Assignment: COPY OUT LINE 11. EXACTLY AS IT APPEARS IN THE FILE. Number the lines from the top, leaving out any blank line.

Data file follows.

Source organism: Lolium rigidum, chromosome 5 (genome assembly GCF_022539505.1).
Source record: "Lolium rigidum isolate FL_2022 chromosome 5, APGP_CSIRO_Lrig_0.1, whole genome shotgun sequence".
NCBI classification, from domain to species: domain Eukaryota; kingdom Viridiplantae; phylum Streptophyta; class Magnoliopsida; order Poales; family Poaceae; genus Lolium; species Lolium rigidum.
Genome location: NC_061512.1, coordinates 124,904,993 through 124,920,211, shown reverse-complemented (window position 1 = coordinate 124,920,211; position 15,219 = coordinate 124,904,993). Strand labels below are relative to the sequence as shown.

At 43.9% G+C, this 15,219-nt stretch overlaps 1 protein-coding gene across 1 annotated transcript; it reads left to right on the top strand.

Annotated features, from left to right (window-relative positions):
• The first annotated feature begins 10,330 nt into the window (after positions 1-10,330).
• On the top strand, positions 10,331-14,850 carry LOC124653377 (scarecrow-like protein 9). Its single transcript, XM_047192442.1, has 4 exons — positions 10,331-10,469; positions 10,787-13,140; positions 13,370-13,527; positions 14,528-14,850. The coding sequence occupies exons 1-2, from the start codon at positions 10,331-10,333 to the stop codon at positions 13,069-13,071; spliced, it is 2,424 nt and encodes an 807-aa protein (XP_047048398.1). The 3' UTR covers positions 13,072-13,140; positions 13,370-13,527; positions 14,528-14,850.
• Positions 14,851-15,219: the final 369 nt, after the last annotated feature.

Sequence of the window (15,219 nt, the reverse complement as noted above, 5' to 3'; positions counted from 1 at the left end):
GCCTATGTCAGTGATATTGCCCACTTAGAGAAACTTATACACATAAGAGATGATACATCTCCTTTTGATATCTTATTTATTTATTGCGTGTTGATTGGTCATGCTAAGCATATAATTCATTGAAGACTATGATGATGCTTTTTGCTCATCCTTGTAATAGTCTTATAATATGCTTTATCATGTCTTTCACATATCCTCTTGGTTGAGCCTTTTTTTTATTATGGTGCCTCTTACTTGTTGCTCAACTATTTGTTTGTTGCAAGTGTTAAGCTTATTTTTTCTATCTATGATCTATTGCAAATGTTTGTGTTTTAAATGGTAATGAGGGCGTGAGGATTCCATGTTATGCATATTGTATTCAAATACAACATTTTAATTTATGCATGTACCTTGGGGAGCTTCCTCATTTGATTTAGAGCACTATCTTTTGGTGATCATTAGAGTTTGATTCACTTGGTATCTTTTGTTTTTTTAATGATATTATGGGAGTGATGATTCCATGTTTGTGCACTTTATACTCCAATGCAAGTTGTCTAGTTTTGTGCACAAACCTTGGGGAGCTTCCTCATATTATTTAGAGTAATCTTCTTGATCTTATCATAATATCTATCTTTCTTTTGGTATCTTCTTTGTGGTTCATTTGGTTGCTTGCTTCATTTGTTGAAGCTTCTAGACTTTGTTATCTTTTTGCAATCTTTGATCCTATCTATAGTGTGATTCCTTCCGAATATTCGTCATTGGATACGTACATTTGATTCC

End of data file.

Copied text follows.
GCCTATGTCAGTGATATTGCCCACTTAGAGAAACTTATACACATAAGAGATGATACATCTCCTTTTGATATCTTATTTATTTATTGCGTGTTGATTGGTCATGCTAAGCATATAATTCATTGAAGACTATGATGATGCTTTTTGCTCATCCTTGTAATAGTCTTATAATATGCTTTATCATGTCTTTCACATATCCTCTTGGTTGAGCCTTTTTTTTATTATGGTGCCTCTTACTTGTTGCTCAACTATTTGTTTGTTGCAAGTGTTAAGCTTATTTTTTCTATCTATGATCTATTGCAAATGTTTGTGTTTTAAATGGTAATGAGGGCGTGAGGATTCCATGTTATGCATATTGTATTCAAATACAACATTTTAATTTATGCATGTACCTTGGGGAGCTTCCTCATTTGATTTAGAGCACTATCTTTTGGTGATCATTAGAGTTTGATTCACTTGGTATCTTTTGTTTTTTTAATGATATTATGGGAGTGATGATTCCATGTTTGTGCACTTTATACTCCAATGCAAGTTGTCTAGTTTTGTGCACAAACCTTGGGGAGCTTCCTCATATTATTTAGAGTAATCTTCTTGATCTTATCATAATATCTATCTTTCTTTTGGTATCTTCTTTGTGGTTCATTTGGTTGCTTGCTTCATTTGTTGAAGCTTCTAGACTTTGTTATCTTTTTGCAATCTTTGATCCTATCTATAGTGTGATTCCTTCCGAATATTCGTCATTGGATACGTACATTTGATTCC